To maintain healthy financials, it’s important to not only eliminate unnecessary expenses, but to step up collection efforts. Buyers don’t want to see a long list of past due accounts receivable. Plus, if those debts are collected after the sale, you may not see much of the proceeds.
Do you know what the business is worth? Can you provide support to a potential buyer, for example, in the form of a third-party valuation report? A professional valuation of your business provides an objective idea of what you can expect, and will help you gauge the fairness of buyer offers. It can reveal strengths, which will help you market your business, and weaknesses, while there is time to take corrective action. It also helps you to set a realistic asking price and provides support if prospects question your price. If the valuation is less than your expectation you can work with advisors to understand why the valuation is what it is and how you can build the value of your business to a level that meets your exit requirements.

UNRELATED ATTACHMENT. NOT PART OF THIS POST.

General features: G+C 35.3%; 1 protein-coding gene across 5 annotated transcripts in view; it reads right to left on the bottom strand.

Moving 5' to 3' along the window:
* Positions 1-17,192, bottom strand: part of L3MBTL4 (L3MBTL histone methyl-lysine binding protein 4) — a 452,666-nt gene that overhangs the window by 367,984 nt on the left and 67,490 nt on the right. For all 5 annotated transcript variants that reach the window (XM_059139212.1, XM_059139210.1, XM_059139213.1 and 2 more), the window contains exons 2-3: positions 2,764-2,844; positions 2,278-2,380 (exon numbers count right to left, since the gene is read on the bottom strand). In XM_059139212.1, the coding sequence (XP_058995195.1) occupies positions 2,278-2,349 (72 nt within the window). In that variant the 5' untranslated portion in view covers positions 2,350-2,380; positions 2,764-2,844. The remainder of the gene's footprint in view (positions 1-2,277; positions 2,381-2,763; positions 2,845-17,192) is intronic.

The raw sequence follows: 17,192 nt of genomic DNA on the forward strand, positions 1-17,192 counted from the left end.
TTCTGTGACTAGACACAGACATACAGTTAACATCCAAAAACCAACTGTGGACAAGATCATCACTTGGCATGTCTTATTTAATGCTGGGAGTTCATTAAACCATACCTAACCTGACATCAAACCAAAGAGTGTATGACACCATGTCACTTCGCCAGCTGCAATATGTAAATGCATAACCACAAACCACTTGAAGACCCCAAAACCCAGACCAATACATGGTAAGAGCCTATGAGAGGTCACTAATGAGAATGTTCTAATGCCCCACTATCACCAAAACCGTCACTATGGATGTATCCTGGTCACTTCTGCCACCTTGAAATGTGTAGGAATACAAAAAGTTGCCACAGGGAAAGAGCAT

A buyer will likely engage a valuation expert, so be sure you have all of the appropriate information readily available to support their efforts. The first thing a buyer will ask for is your financial statements for the last several years so ensure your company’s statements are reviewed or audited by your accounting firm.
Can you articulate your reasons for selling? Prospective buyers will want to know why the owners are selling now. Perhaps you want to retire or move on to the next stage in your life. Maybe the operation needs a new team to take it to the next level. Whatever the reason, make sure you can articulate it since buyers naturally think: If the business is so great, why are you selling?
Do you have the right team in place? One important asset you’re selling is the employees who work at your company. Is your team properly trained and is there a winning company culture? Examine non-compete agreements that you may have with employees from the standpoint of a prospective buyer. In addition to the employees, keep in mind that you are also selling your customer base and relationships with vendors that took time to build.